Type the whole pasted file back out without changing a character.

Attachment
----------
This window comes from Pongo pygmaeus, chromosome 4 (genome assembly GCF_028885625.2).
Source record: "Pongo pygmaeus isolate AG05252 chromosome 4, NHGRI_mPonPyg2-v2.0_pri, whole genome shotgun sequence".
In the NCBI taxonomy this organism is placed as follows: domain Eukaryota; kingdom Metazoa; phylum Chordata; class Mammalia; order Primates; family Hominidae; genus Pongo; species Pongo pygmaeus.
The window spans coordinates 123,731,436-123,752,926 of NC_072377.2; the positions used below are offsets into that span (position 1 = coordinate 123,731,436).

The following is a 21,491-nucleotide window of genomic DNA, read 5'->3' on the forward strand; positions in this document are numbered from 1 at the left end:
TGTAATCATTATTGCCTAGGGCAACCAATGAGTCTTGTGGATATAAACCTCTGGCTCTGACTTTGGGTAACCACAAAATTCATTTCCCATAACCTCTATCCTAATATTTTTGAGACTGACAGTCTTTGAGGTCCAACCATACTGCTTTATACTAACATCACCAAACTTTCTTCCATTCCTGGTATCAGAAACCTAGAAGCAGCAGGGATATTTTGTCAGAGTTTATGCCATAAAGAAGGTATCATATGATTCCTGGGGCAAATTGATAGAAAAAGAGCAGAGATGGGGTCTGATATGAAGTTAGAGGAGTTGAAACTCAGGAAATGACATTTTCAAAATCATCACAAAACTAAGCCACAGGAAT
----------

This window comes from Pongo pygmaeus, chromosome 4 (genome assembly GCF_028885625.2).
Source record: "Pongo pygmaeus isolate AG05252 chromosome 4, NHGRI_mPonPyg2-v2.0_pri, whole genome shotgun sequence".
In the NCBI taxonomy this organism is placed as follows: domain Eukaryota; kingdom Metazoa; phylum Chordata; class Mammalia; order Primates; family Hominidae; genus Pongo; species Pongo pygmaeus.
The window spans coordinates 123,731,436-123,752,926 of NC_072377.2; the positions used below are offsets into that span (position 1 = coordinate 123,731,436).

The following is a 21,491-nucleotide window of genomic DNA, read 5'->3' on the forward strand; positions in this document are numbered from 1 at the left end:
TGTAATCATTATTGCCTAGGGCAACCAATGAGTCTTGTGGATATAAACCTCTGGCTCTGACTTTGGGTAACCACAAAATTCATTTCCCATAACCTCTATCCTAATATTTTTGAGACTGACAGTCTTTGAGGTCCAACCATACTGCTTTATACTAACATCACCAAACTTTCTTCCATTCCTGGTATCAGAAACCTAGAAGCAGCAGGGATATTTTGTCAGAGTTTATGCCATAAAGAAGGTATCATATGATTCCTGGGGCAAATTGATAGAAAAAGAGCAGAGATGGGGTCTGATATGAAGTTAGAGGAGTTGAAACTCAGGAAATGACATTTTCAAAATCATCACAAAACTAAGCCACAGGAAT